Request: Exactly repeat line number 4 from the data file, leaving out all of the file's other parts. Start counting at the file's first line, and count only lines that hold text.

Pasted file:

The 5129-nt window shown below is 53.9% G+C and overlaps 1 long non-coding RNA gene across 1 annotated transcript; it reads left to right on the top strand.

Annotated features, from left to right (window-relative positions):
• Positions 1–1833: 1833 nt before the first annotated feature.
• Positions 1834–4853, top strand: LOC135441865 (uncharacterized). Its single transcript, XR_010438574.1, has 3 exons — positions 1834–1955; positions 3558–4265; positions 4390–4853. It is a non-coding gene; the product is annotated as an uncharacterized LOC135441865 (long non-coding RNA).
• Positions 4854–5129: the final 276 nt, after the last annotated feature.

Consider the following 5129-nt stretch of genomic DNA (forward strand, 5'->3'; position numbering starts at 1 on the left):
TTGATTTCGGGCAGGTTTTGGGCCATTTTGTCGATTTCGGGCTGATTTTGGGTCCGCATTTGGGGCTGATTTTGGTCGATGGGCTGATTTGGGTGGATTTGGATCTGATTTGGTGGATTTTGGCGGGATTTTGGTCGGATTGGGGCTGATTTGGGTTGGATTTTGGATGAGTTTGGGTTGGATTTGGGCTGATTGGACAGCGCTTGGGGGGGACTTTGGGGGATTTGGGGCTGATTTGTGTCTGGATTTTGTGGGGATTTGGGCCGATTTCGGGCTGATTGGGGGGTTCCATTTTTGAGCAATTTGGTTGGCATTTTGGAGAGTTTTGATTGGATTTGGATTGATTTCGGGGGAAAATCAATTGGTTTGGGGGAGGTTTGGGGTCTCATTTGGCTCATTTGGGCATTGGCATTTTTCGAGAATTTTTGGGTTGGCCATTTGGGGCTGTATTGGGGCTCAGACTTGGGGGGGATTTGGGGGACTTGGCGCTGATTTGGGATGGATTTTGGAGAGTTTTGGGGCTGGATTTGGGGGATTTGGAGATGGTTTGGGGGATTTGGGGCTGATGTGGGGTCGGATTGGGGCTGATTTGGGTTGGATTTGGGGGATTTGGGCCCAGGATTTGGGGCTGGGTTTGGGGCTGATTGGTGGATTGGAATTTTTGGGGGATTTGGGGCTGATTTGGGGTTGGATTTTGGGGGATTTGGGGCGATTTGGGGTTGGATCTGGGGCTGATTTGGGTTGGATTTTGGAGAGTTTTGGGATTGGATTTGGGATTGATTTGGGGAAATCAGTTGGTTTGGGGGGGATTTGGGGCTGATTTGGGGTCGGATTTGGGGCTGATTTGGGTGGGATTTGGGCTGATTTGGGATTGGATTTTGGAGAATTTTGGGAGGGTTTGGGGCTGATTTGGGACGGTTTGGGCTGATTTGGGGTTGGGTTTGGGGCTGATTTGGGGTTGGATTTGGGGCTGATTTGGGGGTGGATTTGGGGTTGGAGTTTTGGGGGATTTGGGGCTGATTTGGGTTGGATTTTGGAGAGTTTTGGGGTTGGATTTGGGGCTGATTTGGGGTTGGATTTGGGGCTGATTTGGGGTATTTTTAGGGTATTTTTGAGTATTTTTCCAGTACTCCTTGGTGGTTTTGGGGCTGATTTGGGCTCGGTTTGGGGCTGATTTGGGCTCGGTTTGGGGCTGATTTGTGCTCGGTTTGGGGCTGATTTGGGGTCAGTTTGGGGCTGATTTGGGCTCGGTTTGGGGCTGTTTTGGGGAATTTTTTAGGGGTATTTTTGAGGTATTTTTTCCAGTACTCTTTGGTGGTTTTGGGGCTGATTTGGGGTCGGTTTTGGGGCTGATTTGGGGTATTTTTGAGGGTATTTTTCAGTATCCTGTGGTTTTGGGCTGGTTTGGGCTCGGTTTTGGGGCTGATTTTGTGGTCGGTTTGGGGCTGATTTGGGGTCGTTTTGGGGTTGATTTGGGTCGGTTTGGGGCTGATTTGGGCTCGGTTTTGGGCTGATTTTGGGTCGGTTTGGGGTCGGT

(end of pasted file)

• Positions 1834–4853, top strand: LOC135441865 (uncharacterized). Its single transcript, XR_010438574.1, has 3 exons — positions 1834–1955; positions 3558–4265; positions 4390–4853. It is a non-coding gene; the product is annotated as an uncharacterized LOC135441865 (long non-coding RNA).